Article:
Acknowledging seasonal rhythms and vibrations has helped me feel far more balanced throughout the year. I don't think I suffer with SAD but like many I do find certain months harder than others. I've found that by leaning into the seasons, it has helped me manage and balance my mood - especially the months I struggle with, January & February. Being self employed means its easier for me to have more control over my time, but holidays are still rare during the main part of the year. As a strategy to cope with the months I struggle with most, I now follow the energy of the seasons, making January my month to rest and retreat, this is my holiday time. I struggle with new year optimism in January, way too much pressure to be shiny, new, healthy and determined. I need this time to restore myself mentally and physically and to prepare myself for the year ahead. As February emerges (which to me feels like the start of a new year), much like the first green shoots I start to feel revived and ready for new year of life.


How I have embraced the seasons so far this year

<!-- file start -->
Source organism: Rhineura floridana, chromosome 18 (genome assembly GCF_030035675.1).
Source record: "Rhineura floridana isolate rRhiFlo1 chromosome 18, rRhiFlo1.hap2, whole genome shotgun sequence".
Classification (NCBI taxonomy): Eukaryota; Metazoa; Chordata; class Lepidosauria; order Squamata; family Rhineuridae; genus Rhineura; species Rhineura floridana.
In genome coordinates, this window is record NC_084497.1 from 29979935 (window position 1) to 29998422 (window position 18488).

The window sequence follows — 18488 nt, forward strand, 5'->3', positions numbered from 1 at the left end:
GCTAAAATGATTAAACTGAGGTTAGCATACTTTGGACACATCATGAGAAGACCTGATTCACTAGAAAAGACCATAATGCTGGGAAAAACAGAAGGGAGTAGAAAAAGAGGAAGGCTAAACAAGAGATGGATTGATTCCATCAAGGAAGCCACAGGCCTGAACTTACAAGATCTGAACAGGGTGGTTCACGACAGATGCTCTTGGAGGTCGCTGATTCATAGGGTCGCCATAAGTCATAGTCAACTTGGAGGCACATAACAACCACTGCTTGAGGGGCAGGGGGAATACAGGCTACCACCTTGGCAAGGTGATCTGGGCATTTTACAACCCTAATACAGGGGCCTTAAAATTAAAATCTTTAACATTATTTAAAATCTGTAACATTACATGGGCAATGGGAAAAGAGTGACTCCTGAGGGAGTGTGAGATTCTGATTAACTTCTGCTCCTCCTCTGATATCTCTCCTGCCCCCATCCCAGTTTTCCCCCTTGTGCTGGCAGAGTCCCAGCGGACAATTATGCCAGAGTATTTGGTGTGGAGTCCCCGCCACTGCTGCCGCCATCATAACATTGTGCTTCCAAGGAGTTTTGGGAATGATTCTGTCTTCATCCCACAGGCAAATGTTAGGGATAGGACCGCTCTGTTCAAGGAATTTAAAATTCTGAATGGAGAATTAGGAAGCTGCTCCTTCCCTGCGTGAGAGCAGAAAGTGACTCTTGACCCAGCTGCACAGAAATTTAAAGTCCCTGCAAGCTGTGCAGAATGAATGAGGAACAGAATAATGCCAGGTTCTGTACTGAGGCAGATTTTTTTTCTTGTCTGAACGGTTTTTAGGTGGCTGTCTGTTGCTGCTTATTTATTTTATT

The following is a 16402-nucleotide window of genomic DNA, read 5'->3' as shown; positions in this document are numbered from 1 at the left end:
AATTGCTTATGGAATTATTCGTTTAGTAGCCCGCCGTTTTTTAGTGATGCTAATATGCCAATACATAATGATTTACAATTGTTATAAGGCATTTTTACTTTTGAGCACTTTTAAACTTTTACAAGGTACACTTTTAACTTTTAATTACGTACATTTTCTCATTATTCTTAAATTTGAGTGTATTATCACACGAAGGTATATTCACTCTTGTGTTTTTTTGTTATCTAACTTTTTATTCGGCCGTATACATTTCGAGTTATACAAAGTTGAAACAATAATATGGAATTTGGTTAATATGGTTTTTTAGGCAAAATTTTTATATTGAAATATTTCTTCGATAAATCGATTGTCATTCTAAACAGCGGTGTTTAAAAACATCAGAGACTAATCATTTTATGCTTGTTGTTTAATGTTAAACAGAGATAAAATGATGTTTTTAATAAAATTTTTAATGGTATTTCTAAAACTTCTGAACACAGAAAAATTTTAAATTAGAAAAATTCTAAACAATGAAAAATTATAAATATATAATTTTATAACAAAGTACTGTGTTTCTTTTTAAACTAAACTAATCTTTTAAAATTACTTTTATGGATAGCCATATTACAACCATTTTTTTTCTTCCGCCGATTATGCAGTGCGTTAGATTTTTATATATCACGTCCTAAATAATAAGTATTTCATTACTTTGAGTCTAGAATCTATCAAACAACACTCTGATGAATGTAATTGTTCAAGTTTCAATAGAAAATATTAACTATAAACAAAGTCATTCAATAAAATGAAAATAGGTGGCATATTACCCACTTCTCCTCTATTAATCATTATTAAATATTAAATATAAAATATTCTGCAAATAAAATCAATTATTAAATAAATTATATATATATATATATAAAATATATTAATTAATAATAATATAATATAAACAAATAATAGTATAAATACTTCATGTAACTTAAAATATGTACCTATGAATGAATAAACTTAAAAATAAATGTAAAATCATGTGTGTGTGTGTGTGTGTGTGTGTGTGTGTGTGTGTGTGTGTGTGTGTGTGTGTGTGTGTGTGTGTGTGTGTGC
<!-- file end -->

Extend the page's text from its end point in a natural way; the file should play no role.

Fragrance



All too often I think fragrance is a design afterthought but for me it's a key priority in my home and for my wellbeing. As a candlemaker it's not really a surprise that fragrance is an important part of my life, but its really only over the last few years I've tuned into how impactful seasonal scents have become for me as a way to mindfully connect further to nature.


This year I have also focused on seasonal fragrant house plants such as Lavender, Jasmine, Lilies and decorating my kitchen with potted fragrant herbs. Their flowers and fragrance may be fleeting but their transient nature is kind of the point, being present to enjoy it while it lasts, during the season it blooms in. Having a potted Lily placed on my landing fragranced the whole hallway through summer.


indoor house plant garden Victorian house arched window window seat

potted lillies fragranced the whole hallway connecting the nature